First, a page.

Everyone struggles to imagine what the nation will look like by 2050. The nation’s culture, economy, governing, geography and community life all are up for grabs, a giant bingo hopper out of control.
At the center, the one entity capable of influencing all the above is government. In normal times, government changes its philosophies no faster than the most recalcitrant clique of its membership will allow; recently the GOP had a very conservative group break away to form the Tea Party wing of the GOP. This small group has made it difficult to make adjustments in government response to matters of the nation.
Covid-19 has invoked a national crisis of huge impact to the entire list mentioned above. Suddenly, a federal government locked in perpetual jousting came together to pass truly unique and citizen-focused legislation – an amazing phenomenon occurring within just a few weeks.
To switch analogies, government now is rolling along like a bowling ball. Change is unstoppable and many familiar pins will go flying. One is privacy. Readers know mariner is a privacy advocate but the privacy issue has exploded in articles and commentaries both online and in print.
The reason privacy is in the news is because the US and Europe are slowly adopting surveillance techniques used by China and South Korea to track the virus, those who spread it, and apply strict enforcement of violators. An example in China shown by NEWSY was about a woman who had been forced to quarantine. She had no water in her apartment and a day or two later left her apartment to get water from a nearby public spigot. When she returned, a neighborhood civilian called the woman and said she would be removed to a compound if she left her apartment again. The woman had been tagged as a continuous target with cameras focused on her building. There are two implications: her personal facial, body and historical profile are known and cameras everywhere are tied into large government databases.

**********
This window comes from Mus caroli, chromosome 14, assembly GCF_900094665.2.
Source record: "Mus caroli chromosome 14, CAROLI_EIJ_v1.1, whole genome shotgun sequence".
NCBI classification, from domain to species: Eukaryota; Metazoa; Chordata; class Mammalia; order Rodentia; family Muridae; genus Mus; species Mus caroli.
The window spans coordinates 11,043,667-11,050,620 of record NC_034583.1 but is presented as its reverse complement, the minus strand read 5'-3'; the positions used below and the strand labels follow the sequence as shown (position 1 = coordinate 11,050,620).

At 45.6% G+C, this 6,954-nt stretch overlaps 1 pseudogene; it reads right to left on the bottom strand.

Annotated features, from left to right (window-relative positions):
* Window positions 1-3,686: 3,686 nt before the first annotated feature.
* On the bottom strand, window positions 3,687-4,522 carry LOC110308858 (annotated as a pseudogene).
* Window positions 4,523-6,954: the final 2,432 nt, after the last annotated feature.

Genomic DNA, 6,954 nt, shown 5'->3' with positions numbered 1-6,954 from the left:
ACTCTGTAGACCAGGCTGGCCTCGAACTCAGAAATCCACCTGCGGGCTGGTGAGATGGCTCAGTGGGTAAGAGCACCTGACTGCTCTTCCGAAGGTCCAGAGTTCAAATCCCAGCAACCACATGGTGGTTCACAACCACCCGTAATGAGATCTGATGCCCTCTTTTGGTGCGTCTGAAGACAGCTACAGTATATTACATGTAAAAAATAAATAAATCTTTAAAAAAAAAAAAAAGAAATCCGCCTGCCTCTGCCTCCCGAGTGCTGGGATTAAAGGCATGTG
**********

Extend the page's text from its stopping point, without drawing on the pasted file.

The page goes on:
In the US this raises concerns at a much more civil level. US intelligence and enforcement agencies already use similar techniques in an unofficial and unadvertised manner but as exceptions rather than blanket public policy. The excuse of the virus is giving these agencies and some private sector corporations the opportunity to at least set a precedent in the application of tracking technology. Just as believers in small government fear a big government has been let loose too much to cage again, so privacy advocates fear a similar permanent intrusion into one’s privacy.
And, if agencies can track everyone to squash the virus, they can track everyone all the time.